How to Calculate Retirement Needs

Sock away cash each month to create a comfortable retirement.
Sock away cash each month to create a comfortable retirement. (Image: piggy bank image by pershing from

According to Bank Rate, approximately 70 percent of United States workers are worried about retirement savings. Saving for retirement may seem years away for young workers; but saving consistently over decades adds up quickly. Considering factors unique to the investor’s situation, such as current age, retirement age and retirement goals will assist in planning for a comfortable retirement.

Determine retirement age. There isn’t a one size fits all retirement age. Everyone has different retirement age goals. Brainstorm when you plan on retiring. For some people this will be 55, for others it’s 65. Also calculate life expectancy. MSN has an online calculator to assist with this (see Resources).

Plan retirement contributions. Make a list of annual income and how much you can afford to save each year, as an example 10 percent of income or more. Also review retirement accounts and make note of how much money is already saved.

Calculate how much income is needed annually after retirement. For example, a person who earns $50,000 annually may want to keep his current lifestyle after retirement. This means he’ll need to save enough to equal $50,000 annually after retirement.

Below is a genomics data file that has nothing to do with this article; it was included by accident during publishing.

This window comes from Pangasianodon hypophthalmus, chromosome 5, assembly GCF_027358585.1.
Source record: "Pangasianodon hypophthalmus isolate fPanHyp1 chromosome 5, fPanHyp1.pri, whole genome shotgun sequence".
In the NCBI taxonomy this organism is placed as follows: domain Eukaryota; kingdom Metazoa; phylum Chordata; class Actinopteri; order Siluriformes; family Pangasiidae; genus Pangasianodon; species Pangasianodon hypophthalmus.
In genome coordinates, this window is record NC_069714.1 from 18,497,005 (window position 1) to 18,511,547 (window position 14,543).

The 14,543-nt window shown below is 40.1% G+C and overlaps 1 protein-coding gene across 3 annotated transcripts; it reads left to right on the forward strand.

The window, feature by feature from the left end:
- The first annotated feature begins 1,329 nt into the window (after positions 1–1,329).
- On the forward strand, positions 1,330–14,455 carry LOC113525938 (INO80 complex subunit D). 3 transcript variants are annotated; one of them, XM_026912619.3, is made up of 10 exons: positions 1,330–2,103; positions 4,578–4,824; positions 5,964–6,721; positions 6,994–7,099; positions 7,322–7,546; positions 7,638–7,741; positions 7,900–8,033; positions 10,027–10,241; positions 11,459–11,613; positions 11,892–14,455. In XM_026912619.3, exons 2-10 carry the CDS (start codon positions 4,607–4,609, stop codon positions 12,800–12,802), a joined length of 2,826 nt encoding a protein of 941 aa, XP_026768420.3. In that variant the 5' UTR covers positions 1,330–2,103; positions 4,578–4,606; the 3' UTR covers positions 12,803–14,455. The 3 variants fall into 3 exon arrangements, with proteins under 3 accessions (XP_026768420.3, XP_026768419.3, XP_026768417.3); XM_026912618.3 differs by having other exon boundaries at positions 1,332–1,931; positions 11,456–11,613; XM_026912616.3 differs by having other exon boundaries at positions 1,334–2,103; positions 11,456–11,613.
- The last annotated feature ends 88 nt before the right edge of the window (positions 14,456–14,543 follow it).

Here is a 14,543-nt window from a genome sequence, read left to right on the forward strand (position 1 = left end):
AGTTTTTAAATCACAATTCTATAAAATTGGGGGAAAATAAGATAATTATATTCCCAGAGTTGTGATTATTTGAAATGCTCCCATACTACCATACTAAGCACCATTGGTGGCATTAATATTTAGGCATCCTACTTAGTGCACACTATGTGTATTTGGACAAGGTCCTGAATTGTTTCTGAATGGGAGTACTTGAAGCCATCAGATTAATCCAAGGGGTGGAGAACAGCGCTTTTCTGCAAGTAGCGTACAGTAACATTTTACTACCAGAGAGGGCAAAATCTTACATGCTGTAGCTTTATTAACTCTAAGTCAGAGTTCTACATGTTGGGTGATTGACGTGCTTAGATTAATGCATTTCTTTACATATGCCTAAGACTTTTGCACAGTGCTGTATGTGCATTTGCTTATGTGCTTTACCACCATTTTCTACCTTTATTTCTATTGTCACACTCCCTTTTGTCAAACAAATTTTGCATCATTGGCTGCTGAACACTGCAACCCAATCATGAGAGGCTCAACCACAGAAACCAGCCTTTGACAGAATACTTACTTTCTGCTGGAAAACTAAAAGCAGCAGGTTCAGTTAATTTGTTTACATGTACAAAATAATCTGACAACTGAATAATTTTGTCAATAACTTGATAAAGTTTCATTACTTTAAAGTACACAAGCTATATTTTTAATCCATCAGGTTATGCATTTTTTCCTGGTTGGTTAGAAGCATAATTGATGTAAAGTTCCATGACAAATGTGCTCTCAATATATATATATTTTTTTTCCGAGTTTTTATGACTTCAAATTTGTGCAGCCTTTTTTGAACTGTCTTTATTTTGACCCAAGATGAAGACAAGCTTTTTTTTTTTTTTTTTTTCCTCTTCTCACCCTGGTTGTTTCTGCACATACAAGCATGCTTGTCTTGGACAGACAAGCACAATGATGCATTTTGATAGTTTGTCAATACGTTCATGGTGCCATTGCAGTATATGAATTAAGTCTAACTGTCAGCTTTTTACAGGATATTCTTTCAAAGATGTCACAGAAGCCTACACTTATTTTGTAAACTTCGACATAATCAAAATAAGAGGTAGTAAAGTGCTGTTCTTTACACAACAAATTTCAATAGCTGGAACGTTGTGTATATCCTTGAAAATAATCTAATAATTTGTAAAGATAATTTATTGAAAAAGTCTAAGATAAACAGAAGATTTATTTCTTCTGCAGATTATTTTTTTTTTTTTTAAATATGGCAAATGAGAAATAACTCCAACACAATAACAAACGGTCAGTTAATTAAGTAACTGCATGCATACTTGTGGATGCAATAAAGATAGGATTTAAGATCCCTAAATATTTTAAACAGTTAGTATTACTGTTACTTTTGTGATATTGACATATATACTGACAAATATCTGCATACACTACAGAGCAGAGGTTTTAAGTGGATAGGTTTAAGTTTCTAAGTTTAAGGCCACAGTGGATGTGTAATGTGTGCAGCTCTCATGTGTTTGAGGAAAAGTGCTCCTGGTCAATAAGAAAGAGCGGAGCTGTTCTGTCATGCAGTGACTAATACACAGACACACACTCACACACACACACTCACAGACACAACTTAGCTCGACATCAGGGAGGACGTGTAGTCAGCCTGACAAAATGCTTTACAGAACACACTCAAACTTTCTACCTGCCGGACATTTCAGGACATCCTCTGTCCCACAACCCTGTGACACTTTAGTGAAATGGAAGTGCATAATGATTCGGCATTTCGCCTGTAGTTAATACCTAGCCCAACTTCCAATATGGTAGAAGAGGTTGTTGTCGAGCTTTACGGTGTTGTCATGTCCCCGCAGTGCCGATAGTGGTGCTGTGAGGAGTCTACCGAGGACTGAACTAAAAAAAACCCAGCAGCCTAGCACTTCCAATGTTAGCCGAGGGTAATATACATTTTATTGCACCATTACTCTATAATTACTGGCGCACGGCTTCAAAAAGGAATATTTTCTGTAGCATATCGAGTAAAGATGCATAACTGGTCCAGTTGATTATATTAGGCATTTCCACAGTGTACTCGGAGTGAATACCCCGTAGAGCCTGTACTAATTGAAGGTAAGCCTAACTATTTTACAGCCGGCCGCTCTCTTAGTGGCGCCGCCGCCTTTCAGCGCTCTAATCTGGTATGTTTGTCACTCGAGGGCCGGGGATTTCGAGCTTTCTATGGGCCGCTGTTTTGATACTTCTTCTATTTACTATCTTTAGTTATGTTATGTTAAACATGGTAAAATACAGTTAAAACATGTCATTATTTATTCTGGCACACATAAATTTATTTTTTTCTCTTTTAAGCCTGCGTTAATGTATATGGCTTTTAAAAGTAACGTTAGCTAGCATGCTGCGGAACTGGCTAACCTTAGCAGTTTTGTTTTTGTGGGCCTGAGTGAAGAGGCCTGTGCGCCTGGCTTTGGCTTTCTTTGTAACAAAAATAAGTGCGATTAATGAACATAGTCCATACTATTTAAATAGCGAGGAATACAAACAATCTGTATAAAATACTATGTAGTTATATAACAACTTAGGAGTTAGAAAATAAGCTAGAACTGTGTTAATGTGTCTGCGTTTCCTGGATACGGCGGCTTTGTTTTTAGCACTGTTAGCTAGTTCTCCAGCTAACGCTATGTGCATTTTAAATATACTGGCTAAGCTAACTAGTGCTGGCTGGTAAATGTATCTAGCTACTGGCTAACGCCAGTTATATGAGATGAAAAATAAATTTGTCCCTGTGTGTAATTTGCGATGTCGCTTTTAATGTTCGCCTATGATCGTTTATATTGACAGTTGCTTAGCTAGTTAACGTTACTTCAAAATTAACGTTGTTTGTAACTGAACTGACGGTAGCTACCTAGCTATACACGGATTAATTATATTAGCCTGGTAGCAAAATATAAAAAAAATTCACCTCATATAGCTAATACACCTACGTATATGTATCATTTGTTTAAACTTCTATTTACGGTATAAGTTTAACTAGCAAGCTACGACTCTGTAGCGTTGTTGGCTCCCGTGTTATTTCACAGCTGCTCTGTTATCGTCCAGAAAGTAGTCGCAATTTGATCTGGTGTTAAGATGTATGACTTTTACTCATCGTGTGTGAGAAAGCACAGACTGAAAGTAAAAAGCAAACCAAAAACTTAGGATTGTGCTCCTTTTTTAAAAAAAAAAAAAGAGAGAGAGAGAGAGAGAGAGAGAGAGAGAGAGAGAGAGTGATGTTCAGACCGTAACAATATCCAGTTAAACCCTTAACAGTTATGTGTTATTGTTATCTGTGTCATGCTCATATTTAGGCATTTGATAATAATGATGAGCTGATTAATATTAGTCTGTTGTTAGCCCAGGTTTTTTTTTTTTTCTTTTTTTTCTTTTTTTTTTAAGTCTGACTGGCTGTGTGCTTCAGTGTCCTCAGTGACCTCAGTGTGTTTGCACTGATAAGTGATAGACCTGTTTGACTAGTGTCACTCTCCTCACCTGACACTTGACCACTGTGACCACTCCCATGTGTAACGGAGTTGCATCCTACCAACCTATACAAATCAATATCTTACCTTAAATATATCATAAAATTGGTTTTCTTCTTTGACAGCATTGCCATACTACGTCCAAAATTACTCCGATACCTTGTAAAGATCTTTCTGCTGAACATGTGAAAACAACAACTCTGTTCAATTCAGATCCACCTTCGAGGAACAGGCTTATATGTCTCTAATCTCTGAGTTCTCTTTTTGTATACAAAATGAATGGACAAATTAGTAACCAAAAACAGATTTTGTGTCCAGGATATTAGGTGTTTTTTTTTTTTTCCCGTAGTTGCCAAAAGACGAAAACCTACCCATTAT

Surmise retirement needs. Plug retirement needs into a retirement calculator. Make sure to check the “include an estimated social security benefit” if you qualify for social security withdrawals. This will provide the annual withdrawal for savings. For example, if contributions are estimated at 10 percent of income and the results indicate you can only withdrawal $25,000 annually after retirement (instead of the required $50,000), try boosting savings to 20 percent. Play with the contribution number until it meets your needs.

Tips & Warnings

  • Investors who need assistance choosing the right retirement investments should talk with the 401k plan advisor or an investment advisor. These professionals can provide investment advice specific to the investor’s situation and age.
  • Avoid cashing out retirement funds when leaving employers. It may be tempting to get access to a large sum of money. However, fees for withdrawing retirement funds early are high. Plus, the investor gets behind on saving for retirement, which means higher contributions later.

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